There are two scenarios that can play out once a child comes into the picture and you suddenly go from a family of two to a family of three or more. The positive outcome is where both parents are able to adapt to the change and the negative outcome is where they start to drift apart. Unfortunately, the worst-case scenario includes the looming reality of co-parenting and divorce. The success of the transition from husband and wife to mom and dad relies on the new parents’ health and maturity. A person’s ability to manage extreme stress strongly affects how one will react once a new family member arrives.
The Case Study:
Baby George’s arrival really is just another instance of separation for husband and wife. The physical distance between him and his anchor—his wife (Maria)—may be tiny, but the emotional distance seems huge. Maria is there, just on the other side of the bed, but there’s a chasm between them, and his name is George. He turns to make eye contact, to hold her hand, to be reassured and to reassure her, but she’s not there. She’s absorbed in their beautiful little boy, as she must be.
Maria’s experience is different. Her emotional anchor is grouchy and tired and detached. He’s always at one job or another, and she’s grateful but lonely too. She’s had her own mom and her girlfriends around to refuel her, but she’s also had the bizarre and wonderful and totally incomparable experience of growing a new human being inside of her.
Her love for Mike was no less, but her love for baby George was profound. His happiness was her happiness. His cries were hers, nursing him was the utter bliss of coming home, reconnecting, and a sense of floating. The feeling was… oceanic. The act refueled her far more than it drained her.
Sometimes the life-changing event a baby can create unbalanced and unhealthy alliances that may ultimately lead to a divorce if unaddressed. In this all-too-common reality, Maria’s pregnancy and George’s birth have pushed Mike away. He’s not only physically separated by working two jobs, he’s emotionally feeling left out. Like the kid that was picked last for the team, Mike sees his wife and his son laughing and playing and being their own team. He sees the baby clinging to mommy and he’s jealous, he gets it, but he resents it.
It might take days or months or years, but Mike and Maria eventually stop turning to each other for emotional fuel. They find new anchors, Maria has her mom and her friends and Mike has the guys at work and his friends and family. There’s no room for Mike in the big bed anymore (as he sees it), so he sleeps on the couch. Maria’s too tired to go out at night, so Mike goes with his friends.
Meals at home are mushy green, orange, or yellow and come in four-ounce jars, so he eats out. Emotion and misunderstanding accumulate between Maria and Mike, becoming a speed bump and then a hill and then a mountain that seems impossible to climb, even with the help of the professionals they hire to show them the way.
Sometimes there’s a last straw: an argument, a secret, a lover, a suspicion, and sometimes not but there are three aspects that always exist: a divestment, a withdrawal of dependence, and a loss of trust. The end of an intimate relationship can feel like being cast adrift. It’s the beginning of the end of one chapter and now having to deal with courts and lawyers in order to get divorced and start your coParenting journey. It’s a grieving process like any other, complete with its own stages of denial, anger, bargaining, depression, and—hopefully, eventually—acceptance. It’s a test of emotional resilience and resourcefulness. There is hope that the love for George outweighs the animosity between them and that they can settle into a new normal now as coParents.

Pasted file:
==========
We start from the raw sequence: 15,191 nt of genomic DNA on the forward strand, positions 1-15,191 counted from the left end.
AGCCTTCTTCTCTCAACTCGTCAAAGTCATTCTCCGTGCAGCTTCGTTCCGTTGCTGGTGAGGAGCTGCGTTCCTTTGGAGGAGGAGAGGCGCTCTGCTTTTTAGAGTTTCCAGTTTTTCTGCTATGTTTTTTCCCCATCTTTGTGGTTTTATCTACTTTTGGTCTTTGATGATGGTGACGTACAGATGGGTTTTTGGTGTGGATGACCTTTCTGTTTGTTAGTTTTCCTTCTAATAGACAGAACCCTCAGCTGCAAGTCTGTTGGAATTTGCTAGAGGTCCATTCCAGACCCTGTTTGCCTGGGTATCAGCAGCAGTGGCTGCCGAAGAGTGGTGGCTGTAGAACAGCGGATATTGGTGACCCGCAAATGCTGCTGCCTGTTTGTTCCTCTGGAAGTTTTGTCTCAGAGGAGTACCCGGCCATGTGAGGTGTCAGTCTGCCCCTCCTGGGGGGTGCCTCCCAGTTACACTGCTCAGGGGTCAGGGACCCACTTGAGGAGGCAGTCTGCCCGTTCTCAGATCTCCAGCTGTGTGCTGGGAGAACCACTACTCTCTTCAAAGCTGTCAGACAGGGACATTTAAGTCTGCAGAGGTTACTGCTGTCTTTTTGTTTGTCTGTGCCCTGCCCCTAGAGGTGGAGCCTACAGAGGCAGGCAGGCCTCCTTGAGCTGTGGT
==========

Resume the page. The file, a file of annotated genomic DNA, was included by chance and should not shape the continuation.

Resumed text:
In this second scenario, the family of three finds the balance of complementary roles, needs, and resources. Mike and Maria discover new ways to be refueled by one another and, in the process, become better able to manage their stress. Their intimate adult relationship takes on the additional dimension of parenting. They become an efficient tag team, refueling one another even as each refuels their baby. In this reality, mother and father together weave a safety net that catches and holds their son. They establish limits and follow through with consequences, finding ways to reward George’s successes rather than wait to oil the wheel when it squeaks. They establish both boundaries that define space and routines that define time. During the years ahead, these are the structures that George—no longer a bouncing baby—will internalize and fall back on as he defines his own identity and personality and also as he finds new anchors in his adult world. Mom and dad, in this case, are working together and have adapted to being parents. They have emerged through this tough transition and avoided a potential divide that could have led to the dissolution of their family and ultimately divorce.
It is not always so clear cut between the two scenarios, but the important takeaway is the fact that the way you communicate and cope with stressful situations will have a huge impact on those around you. Finding and focusing on things that bond you as a couple are paramount and key to avoiding the path of divorce. Sometimes even the best of marriages and relationships fall apart and you need to find healthy new coping skills to begin your next chapter. Arm yourself with the tools to succeed and your transition will be smoother both for you and your children. And sometimes a new beginning is exactly what is needed!
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